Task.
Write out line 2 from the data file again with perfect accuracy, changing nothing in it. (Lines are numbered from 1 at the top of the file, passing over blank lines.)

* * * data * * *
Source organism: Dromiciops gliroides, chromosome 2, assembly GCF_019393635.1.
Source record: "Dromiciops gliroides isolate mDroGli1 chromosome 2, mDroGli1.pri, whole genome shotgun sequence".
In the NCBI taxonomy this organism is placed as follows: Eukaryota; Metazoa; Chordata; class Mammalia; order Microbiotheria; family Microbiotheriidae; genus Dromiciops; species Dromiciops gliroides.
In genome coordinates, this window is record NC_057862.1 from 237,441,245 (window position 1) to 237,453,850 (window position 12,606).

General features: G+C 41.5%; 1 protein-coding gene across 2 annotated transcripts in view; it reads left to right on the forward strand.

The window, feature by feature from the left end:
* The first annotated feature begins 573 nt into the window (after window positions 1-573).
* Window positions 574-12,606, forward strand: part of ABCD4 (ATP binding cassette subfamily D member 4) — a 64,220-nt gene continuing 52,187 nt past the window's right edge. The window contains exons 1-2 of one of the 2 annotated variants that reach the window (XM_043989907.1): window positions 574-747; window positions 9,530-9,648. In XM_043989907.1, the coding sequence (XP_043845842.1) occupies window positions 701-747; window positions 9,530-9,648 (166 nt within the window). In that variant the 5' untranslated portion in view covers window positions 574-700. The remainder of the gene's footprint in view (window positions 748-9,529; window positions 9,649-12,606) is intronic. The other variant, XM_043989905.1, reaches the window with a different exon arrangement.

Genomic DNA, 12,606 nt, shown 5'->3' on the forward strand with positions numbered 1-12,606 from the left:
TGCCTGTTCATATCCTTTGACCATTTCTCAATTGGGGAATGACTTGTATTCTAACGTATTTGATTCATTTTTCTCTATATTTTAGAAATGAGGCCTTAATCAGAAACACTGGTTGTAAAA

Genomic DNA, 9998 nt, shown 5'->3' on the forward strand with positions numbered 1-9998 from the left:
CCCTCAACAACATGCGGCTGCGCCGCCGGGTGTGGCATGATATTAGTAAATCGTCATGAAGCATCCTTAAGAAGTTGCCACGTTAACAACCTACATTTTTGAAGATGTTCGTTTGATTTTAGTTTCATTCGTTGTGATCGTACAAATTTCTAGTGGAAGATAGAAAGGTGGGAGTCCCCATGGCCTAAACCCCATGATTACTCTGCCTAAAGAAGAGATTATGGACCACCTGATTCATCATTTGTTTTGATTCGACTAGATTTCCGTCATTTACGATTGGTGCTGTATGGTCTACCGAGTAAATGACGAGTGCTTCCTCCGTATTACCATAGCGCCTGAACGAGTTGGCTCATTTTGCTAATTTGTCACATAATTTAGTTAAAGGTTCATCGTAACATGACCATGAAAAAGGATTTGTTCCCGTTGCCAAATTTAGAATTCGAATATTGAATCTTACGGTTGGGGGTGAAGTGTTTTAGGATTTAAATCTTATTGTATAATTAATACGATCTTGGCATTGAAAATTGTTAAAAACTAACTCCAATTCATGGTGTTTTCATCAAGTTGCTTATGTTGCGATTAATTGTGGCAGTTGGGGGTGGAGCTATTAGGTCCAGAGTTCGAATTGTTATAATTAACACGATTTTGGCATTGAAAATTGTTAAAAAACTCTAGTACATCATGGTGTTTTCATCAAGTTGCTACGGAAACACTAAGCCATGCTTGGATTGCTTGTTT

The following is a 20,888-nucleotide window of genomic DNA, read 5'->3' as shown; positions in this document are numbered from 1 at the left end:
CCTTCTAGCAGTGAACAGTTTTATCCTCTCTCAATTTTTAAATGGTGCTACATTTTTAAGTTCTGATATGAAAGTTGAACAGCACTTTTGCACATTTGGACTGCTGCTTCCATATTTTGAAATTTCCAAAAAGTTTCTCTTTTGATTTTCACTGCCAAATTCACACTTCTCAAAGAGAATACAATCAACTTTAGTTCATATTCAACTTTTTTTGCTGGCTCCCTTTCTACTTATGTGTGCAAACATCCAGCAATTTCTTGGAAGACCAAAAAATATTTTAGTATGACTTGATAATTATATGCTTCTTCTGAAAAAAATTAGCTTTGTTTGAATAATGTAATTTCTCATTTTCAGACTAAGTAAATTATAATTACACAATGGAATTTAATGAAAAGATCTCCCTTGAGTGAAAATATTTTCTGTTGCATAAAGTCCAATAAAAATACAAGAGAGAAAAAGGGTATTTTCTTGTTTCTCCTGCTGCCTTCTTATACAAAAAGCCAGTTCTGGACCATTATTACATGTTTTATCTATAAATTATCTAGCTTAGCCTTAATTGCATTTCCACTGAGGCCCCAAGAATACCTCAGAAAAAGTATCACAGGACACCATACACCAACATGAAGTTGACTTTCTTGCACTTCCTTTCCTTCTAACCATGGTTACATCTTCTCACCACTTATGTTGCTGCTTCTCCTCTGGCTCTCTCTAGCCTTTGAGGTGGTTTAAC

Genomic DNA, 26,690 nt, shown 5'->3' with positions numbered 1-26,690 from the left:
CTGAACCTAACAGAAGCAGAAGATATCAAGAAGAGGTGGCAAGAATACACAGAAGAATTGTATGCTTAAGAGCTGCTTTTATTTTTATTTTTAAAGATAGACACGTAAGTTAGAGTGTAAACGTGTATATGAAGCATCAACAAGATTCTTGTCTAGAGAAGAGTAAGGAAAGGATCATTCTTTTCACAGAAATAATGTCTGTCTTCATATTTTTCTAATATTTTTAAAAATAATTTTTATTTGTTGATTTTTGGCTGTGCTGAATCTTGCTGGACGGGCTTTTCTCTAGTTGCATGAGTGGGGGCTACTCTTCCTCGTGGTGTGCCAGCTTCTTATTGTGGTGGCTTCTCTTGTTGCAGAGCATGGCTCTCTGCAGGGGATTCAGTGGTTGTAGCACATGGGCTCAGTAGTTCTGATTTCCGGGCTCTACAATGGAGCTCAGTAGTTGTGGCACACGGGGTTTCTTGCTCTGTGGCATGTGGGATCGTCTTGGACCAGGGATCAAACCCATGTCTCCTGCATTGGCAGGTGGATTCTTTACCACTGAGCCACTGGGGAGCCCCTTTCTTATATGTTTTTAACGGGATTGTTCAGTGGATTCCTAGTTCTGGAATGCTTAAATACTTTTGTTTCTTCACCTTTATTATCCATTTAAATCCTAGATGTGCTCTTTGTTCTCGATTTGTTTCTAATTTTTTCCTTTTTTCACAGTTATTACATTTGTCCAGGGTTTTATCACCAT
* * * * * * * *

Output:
Source record: "Dromiciops gliroides isolate mDroGli1 chromosome 2, mDroGli1.pri, whole genome shotgun sequence".